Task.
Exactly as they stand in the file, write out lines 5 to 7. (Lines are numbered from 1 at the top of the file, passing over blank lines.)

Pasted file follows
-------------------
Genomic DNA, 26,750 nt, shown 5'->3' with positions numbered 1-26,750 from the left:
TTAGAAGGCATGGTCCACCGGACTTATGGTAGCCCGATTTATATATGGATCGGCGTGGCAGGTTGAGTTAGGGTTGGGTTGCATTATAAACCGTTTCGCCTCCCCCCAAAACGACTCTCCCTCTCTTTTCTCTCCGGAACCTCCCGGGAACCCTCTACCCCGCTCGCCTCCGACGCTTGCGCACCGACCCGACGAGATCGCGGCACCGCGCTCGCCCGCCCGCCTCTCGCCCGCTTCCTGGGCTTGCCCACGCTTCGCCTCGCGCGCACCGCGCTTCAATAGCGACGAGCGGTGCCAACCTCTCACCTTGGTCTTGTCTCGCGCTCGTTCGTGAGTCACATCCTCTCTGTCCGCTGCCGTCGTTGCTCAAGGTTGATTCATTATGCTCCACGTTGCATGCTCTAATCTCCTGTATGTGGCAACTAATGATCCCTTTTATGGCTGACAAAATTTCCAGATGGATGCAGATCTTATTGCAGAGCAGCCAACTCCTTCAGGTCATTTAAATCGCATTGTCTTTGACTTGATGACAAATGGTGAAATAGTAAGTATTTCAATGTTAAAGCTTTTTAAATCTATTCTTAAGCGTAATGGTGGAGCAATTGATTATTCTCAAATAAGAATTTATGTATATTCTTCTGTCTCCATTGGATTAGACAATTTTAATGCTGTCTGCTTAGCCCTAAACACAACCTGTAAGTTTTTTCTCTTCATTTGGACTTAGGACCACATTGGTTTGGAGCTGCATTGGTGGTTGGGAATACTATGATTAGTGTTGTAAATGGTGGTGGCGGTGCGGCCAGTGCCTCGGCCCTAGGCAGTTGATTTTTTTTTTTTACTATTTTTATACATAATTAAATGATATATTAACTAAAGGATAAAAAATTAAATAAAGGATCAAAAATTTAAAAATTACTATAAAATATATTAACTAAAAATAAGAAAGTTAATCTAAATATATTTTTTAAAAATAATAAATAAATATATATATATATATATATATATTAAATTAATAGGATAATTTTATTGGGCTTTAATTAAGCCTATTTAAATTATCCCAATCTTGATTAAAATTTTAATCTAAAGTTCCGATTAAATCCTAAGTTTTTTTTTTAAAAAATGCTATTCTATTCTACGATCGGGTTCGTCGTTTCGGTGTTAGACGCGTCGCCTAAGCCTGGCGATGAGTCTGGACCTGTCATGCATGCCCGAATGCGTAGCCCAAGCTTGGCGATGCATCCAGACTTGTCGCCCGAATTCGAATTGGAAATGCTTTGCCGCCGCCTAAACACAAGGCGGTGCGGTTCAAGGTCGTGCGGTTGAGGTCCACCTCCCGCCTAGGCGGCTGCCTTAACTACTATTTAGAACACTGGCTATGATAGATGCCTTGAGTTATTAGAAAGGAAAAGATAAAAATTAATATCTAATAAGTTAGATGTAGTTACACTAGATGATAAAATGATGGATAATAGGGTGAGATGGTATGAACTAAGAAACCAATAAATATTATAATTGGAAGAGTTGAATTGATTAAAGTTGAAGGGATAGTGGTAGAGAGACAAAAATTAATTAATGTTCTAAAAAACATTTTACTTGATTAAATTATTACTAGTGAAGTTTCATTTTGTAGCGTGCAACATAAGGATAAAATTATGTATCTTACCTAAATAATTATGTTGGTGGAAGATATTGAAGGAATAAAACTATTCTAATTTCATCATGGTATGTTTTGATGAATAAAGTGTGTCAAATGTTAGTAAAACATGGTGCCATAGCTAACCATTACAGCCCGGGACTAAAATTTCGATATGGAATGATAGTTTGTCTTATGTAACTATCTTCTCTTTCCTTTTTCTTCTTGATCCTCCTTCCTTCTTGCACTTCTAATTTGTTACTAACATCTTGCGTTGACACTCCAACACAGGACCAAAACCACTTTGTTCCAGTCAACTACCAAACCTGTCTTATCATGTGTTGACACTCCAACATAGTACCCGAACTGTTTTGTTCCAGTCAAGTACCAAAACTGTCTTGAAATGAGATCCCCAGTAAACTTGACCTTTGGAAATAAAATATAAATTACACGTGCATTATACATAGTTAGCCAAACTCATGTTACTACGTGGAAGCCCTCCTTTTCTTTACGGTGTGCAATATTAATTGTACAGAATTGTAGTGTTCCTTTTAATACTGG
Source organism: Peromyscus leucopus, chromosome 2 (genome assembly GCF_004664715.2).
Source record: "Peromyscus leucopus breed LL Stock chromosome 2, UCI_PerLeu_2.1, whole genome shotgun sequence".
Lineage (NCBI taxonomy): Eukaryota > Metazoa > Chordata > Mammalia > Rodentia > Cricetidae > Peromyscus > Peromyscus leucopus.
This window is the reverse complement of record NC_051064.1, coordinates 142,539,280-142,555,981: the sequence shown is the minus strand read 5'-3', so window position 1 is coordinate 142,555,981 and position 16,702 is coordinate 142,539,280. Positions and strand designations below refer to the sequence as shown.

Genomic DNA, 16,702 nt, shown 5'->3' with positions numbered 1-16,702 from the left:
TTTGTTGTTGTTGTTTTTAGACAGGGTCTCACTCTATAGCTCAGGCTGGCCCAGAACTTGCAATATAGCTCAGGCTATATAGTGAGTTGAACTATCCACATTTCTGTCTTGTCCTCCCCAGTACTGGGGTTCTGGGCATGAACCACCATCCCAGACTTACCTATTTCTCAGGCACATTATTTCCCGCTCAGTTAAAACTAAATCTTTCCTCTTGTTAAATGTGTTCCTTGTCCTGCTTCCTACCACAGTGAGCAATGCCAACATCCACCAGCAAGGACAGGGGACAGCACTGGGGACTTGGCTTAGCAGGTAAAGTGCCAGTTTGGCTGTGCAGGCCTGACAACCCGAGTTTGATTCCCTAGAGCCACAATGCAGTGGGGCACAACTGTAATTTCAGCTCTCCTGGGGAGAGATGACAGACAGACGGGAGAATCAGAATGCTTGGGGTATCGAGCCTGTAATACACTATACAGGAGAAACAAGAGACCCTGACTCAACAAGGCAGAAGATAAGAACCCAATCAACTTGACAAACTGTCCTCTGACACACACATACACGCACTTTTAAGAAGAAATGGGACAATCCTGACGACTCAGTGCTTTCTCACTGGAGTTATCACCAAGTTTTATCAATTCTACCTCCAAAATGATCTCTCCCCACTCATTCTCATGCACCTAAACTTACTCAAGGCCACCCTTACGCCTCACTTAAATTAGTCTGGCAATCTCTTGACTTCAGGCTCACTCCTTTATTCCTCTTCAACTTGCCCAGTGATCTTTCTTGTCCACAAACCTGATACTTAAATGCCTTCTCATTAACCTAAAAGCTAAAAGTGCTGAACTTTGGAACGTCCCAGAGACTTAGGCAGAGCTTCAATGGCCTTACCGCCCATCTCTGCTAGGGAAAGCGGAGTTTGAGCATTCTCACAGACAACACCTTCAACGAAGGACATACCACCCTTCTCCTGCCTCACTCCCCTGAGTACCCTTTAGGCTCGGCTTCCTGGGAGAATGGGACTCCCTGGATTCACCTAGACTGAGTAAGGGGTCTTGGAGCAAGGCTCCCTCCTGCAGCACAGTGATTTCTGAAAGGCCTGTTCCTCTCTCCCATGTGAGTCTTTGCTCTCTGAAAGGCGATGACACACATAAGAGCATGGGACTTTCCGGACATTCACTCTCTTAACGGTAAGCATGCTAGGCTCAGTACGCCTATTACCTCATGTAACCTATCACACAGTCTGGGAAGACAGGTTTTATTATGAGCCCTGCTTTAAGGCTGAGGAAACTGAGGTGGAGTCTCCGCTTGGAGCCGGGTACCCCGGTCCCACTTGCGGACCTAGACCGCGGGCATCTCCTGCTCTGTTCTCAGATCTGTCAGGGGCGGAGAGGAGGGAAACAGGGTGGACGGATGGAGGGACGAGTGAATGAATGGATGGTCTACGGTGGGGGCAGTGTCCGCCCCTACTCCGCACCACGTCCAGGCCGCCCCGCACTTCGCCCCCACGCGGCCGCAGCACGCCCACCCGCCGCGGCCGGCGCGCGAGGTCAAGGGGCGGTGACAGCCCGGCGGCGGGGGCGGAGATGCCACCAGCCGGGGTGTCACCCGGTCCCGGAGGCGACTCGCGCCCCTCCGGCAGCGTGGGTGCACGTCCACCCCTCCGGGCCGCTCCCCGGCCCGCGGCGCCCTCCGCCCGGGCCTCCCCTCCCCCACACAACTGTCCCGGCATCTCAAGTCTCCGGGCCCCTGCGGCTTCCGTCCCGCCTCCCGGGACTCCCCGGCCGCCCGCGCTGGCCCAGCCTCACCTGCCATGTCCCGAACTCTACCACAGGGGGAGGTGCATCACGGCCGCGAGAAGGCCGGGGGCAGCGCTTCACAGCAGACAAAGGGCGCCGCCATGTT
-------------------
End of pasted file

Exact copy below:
Lineage (NCBI taxonomy): Eukaryota > Metazoa > Chordata > Mammalia > Rodentia > Cricetidae > Peromyscus > Peromyscus leucopus.
This window is the reverse complement of record NC_051064.1, coordinates 142,539,280-142,555,981: the sequence shown is the minus strand read 5'-3', so window position 1 is coordinate 142,555,981 and position 16,702 is coordinate 142,539,280. Positions and strand designations below refer to the sequence as shown.

Genomic DNA, 16,702 nt, shown 5'->3' with positions numbered 1-16,702 from the left: